[ in-pey-shuhnt ]
/ ˈɪnˌpeɪ ʃənt /
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a patient who stays in a hospital while receiving medical care or treatment.
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Origin of inpatient

First recorded in 1750–60; in-1 + patient
Dictionary.com Unabridged Based on the Random House Unabridged Dictionary, © Random House, Inc. 2023


What does inpatient mean?

Inpatient is commonly used as an adjective to describe treatment that requires a patient to be admitted to a hospital or other care facility for at least one night.

Inpatient is used in contrast with the term outpatient, which describes treatment that does not require a patient to stay overnight.

The terms are especially used in phrases like inpatient treatment (which requires the patient to stay overnight at the hospital), inpatient room (where such patients stay), and outpatient procedure (after which the patient can leave, instead of staying for further observation or treatment).

Both terms can also be used as nouns referring to such patients.

Inpatient is typically used in the context of hospitals, but it can also refer to a patient of a mental health facility or other kinds of clinics.

Example: This type of surgery requires inpatient care—typically consisting of a one-week hospital stay.

Where does inpatient come from?

The first records of the word inpatient come from the mid-1700s. It’s a combination of the word patient, referring to someone receiving medical treatment, and the prefix in-, which indicates that the patient will stay in the hospital or facility.

Patients are called inpatients as soon as they’re admitted for an overnight stay, but inpatients can stay for much longer than one night. Sometimes, inpatient care can take weeks or even months. For this reason, the word inpatient is often associated with treatment of more serious conditions, whereas outpatient treatment is more often associated with minor issues, as indicated by phrases like routine outpatient surgery. Types of facilities that provide inpatient care include hospitals, mental health facilities, addiction treatment centers, and nursing homes.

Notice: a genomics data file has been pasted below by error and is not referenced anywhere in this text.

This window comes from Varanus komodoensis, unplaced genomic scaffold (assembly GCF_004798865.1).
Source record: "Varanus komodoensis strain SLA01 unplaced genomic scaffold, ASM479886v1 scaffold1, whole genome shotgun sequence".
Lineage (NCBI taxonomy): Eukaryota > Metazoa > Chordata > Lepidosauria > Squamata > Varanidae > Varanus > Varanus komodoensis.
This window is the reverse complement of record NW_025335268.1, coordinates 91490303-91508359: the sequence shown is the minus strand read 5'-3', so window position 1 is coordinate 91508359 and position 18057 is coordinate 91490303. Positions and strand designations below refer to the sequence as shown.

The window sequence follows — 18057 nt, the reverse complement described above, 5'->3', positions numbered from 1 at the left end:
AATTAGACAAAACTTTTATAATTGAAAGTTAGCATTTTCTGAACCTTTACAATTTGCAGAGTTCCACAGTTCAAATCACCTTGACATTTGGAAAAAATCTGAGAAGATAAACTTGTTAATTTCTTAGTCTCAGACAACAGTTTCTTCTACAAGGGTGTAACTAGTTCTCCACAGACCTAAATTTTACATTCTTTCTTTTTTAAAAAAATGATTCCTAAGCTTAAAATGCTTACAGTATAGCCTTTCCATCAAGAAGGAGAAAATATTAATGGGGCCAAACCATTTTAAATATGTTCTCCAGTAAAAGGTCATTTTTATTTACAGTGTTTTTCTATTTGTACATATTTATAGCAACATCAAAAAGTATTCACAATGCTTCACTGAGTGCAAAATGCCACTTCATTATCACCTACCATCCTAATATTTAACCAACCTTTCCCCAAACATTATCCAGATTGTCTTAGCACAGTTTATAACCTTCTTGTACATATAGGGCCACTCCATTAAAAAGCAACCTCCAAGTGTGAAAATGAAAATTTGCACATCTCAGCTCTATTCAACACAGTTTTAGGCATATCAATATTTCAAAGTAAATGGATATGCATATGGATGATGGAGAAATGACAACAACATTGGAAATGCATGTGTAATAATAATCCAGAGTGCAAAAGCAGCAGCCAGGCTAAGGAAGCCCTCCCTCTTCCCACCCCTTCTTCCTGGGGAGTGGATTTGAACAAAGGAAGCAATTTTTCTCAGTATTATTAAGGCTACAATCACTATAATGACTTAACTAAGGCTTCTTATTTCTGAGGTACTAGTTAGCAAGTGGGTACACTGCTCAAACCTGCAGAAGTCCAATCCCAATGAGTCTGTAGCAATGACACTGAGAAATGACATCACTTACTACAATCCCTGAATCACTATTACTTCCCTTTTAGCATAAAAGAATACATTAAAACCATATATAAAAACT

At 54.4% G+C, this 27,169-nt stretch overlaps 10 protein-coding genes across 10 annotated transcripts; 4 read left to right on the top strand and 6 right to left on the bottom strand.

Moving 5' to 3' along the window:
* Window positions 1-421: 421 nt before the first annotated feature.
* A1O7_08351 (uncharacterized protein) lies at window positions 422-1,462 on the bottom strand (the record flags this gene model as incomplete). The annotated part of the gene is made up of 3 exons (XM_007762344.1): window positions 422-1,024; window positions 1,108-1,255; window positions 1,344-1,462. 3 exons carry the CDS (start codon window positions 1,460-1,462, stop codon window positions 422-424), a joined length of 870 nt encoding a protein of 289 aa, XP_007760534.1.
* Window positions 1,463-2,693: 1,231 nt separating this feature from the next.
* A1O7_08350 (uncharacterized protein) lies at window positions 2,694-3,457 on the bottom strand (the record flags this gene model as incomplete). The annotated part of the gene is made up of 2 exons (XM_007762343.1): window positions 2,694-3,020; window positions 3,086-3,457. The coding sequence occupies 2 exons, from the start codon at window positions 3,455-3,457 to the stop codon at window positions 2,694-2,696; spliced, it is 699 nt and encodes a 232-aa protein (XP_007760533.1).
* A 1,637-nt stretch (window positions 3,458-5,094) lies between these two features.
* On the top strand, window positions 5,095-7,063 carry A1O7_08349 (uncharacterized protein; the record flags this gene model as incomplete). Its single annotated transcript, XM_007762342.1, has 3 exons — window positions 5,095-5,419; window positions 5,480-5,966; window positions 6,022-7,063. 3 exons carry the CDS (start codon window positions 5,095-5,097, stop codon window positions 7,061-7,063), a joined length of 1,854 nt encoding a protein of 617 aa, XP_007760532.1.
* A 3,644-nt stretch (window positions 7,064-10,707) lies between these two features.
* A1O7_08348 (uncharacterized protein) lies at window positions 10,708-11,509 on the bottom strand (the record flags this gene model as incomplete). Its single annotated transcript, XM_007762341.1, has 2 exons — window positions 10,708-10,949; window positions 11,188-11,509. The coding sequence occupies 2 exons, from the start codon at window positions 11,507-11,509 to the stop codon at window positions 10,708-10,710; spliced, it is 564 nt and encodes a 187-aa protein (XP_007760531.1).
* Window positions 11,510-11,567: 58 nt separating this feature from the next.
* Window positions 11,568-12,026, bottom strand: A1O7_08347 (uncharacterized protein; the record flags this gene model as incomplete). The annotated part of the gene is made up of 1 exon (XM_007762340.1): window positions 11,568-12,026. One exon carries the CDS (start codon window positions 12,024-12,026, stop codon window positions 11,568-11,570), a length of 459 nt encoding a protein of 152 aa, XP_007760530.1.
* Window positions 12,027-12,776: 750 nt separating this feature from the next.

Though it may be a frequent typo, inpatient should not be confused with the word impatient, which describes someone who has a lack of patience.

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What are some other forms related to inpatient?

What are some words that share a root or word element with inpatient



What are some words that often get used in discussing inpatient?

What are some words inpatient may be commonly confused with?

How is inpatient used in real life?

Inpatient is often used in contrast with outpatient. It’s most often used in the context of extended hospital stays.



Try using inpatient!

Is inpatient used correctly in the following sentence?

I get really inpatient when I have to wait for things to come in the mail!

How to use inpatient in a sentence

British Dictionary definitions for inpatient

/ (ˈɪnˌpeɪʃənt) /

a hospital patient who occupies a bed for at least one night in the course of treatment, examination, or observationCompare outpatient
Collins English Dictionary - Complete & Unabridged 2012 Digital Edition © William Collins Sons & Co. Ltd. 1979, 1986 © HarperCollins Publishers 1998, 2000, 2003, 2005, 2006, 2007, 2009, 2012